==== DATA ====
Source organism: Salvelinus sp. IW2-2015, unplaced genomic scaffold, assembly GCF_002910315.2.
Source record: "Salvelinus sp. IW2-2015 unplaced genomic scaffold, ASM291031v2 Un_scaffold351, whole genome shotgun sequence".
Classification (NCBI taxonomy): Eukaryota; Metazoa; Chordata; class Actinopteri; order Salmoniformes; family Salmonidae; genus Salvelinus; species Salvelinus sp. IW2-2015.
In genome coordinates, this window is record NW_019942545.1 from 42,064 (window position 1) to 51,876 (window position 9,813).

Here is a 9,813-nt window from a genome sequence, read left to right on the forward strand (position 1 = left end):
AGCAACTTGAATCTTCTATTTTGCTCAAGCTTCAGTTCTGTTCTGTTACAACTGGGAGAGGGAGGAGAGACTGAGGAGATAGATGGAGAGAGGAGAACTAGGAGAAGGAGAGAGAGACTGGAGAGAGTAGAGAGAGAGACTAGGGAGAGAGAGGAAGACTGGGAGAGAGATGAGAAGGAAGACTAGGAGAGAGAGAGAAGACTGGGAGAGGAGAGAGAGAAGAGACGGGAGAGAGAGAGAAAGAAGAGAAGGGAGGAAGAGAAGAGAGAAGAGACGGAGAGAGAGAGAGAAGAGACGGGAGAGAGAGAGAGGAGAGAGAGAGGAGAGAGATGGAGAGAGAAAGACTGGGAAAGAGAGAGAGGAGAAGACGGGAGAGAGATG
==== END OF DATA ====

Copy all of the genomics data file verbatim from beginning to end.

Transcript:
Source organism: Salvelinus sp. IW2-2015, unplaced genomic scaffold, assembly GCF_002910315.2.
Source record: "Salvelinus sp. IW2-2015 unplaced genomic scaffold, ASM291031v2 Un_scaffold351, whole genome shotgun sequence".
Classification (NCBI taxonomy): Eukaryota; Metazoa; Chordata; class Actinopteri; order Salmoniformes; family Salmonidae; genus Salvelinus; species Salvelinus sp. IW2-2015.
In genome coordinates, this window is record NW_019942545.1 from 42,064 (window position 1) to 51,876 (window position 9,813).

Here is a 9,813-nt window from a genome sequence, read left to right on the forward strand (position 1 = left end):
AGCAACTTGAATCTTCTATTTTGCTCAAGCTTCAGTTCTGTTCTGTTACAACTGGGAGAGGGAGGAGAGACTGAGGAGATAGATGGAGAGAGGAGAACTAGGAGAAGGAGAGAGAGACTGGAGAGAGTAGAGAGAGAGACTAGGGAGAGAGAGGAAGACTGGGAGAGAGATGAGAAGGAAGACTAGGAGAGAGAGAGAAGACTGGGAGAGGAGAGAGAGAAGAGACGGGAGAGAGAGAGAAAGAAGAGAAGGGAGGAAGAGAAGAGAGAAGAGACGGAGAGAGAGAGAGAAGAGACGGGAGAGAGAGAGAGGAGAGAGAGAGGAGAGAGATGGAGAGAGAAAGACTGGGAAAGAGAGAGAGGAGAAGACGGGAGAGAGATG